One of the dangers that occurs when one works for social progress is that, in trying to make positive changes you risk destabilizing society as a whole. If you destabilize a society too much, you don’t get social progress, you get chaos. And chaotic societies are much more vulnerable to being taken over by power hungry dictators.

Human beings are animals. Animals don’t like change. Lots of animals will die if their environment undergoes rapid change, even if that change could be defined as an improvement. Humans are more adaptable than most other animals, but we are not infinitely adaptable. And we respond just as badly to sudden change as any other species.

It’s very trendy these days to cry out for revolution. And while being a revolutionary makes you look cool, revolutions are a dodgy game. Often a revolution ends up ushering in a regime that is worse than the one it overthrew.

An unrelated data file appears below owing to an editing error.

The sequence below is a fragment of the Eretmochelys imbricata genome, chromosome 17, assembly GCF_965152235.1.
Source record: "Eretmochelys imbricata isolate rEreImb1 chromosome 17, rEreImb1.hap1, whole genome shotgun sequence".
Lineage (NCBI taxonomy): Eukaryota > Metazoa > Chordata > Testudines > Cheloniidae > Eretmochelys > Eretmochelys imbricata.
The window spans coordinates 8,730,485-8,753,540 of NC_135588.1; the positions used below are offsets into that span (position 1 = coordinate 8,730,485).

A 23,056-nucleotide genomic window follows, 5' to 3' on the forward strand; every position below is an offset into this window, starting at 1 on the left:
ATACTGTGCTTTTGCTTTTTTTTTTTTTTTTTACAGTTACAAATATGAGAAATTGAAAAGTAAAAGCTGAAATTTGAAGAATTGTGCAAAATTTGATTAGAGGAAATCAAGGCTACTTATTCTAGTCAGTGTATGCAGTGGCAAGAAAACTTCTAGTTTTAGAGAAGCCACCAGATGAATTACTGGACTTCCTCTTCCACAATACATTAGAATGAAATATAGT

This is why I think that observing social rules is good Buddhist practice. Whatever society you find yourself in, try to understand its rules and follow them to the best of your ability. If you find some rules that need to be changed, don’t just undermine them, find a way to change the rules that promotes positive progress rather than promoting chaos.

The human experiment is unprecedented in the history of this planet. For all we know, it may even be unprecedented in the history of the universe. I’m sure other lifeforms exist in Outer Space. But someone has to be the first ever to develop sophisticated forms of communication and technology. Maybe we are the first.

In any case, we can’t afford to treat this lightly. We have a tremendous responsibility to make the human experiment work. Our responsibility goes far beyond what is good for us as individuals.